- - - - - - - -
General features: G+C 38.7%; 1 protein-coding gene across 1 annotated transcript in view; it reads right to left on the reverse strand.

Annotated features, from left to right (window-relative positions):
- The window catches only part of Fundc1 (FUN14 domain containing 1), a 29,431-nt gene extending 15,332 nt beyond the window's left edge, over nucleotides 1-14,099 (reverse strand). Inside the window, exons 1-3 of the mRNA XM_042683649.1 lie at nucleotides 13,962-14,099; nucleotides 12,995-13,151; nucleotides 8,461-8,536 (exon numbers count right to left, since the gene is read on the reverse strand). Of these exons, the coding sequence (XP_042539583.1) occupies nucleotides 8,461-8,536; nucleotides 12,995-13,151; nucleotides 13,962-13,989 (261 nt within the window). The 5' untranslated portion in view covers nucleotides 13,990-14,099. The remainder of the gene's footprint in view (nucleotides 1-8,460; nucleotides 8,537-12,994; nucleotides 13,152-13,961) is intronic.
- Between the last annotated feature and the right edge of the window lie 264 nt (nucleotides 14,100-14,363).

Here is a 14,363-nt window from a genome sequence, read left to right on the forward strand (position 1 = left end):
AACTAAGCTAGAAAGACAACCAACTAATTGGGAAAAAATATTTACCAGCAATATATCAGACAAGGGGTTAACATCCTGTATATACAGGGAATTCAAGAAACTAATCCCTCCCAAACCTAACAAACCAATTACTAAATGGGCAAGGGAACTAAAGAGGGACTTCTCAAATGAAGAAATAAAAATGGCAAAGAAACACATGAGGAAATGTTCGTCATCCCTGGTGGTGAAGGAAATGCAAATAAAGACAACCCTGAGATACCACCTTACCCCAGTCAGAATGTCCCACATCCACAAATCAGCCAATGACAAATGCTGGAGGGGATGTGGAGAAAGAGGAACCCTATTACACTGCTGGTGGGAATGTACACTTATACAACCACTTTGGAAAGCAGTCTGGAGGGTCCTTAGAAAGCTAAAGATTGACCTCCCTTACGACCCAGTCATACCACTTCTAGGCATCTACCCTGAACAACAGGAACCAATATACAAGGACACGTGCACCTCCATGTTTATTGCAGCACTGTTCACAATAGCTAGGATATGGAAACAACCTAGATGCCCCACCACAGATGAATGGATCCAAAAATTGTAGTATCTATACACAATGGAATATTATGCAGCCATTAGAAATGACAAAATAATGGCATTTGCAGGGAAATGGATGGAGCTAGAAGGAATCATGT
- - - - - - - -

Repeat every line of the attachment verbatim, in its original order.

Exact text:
General features: G+C 38.7%; 1 protein-coding gene across 1 annotated transcript in view; it reads right to left on the reverse strand.

Annotated features, from left to right (window-relative positions):
- The window catches only part of Fundc1 (FUN14 domain containing 1), a 29,431-nt gene extending 15,332 nt beyond the window's left edge, over nucleotides 1-14,099 (reverse strand). Inside the window, exons 1-3 of the mRNA XM_042683649.1 lie at nucleotides 13,962-14,099; nucleotides 12,995-13,151; nucleotides 8,461-8,536 (exon numbers count right to left, since the gene is read on the reverse strand). Of these exons, the coding sequence (XP_042539583.1) occupies nucleotides 8,461-8,536; nucleotides 12,995-13,151; nucleotides 13,962-13,989 (261 nt within the window). The 5' untranslated portion in view covers nucleotides 13,990-14,099. The remainder of the gene's footprint in view (nucleotides 1-8,460; nucleotides 8,537-12,994; nucleotides 13,152-13,961) is intronic.
- Between the last annotated feature and the right edge of the window lie 264 nt (nucleotides 14,100-14,363).

Here is a 14,363-nt window from a genome sequence, read left to right on the forward strand (position 1 = left end):
AACTAAGCTAGAAAGACAACCAACTAATTGGGAAAAAATATTTACCAGCAATATATCAGACAAGGGGTTAACATCCTGTATATACAGGGAATTCAAGAAACTAATCCCTCCCAAACCTAACAAACCAATTACTAAATGGGCAAGGGAACTAAAGAGGGACTTCTCAAATGAAGAAATAAAAATGGCAAAGAAACACATGAGGAAATGTTCGTCATCCCTGGTGGTGAAGGAAATGCAAATAAAGACAACCCTGAGATACCACCTTACCCCAGTCAGAATGTCCCACATCCACAAATCAGCCAATGACAAATGCTGGAGGGGATGTGGAGAAAGAGGAACCCTATTACACTGCTGGTGGGAATGTACACTTATACAACCACTTTGGAAAGCAGTCTGGAGGGTCCTTAGAAAGCTAAAGATTGACCTCCCTTACGACCCAGTCATACCACTTCTAGGCATCTACCCTGAACAACAGGAACCAATATACAAGGACACGTGCACCTCCATGTTTATTGCAGCACTGTTCACAATAGCTAGGATATGGAAACAACCTAGATGCCCCACCACAGATGAATGGATCCAAAAATTGTAGTATCTATACACAATGGAATATTATGCAGCCATTAGAAATGACAAAATAATGGCATTTGCAGGGAAATGGATGGAGCTAGAAGGAATCATGT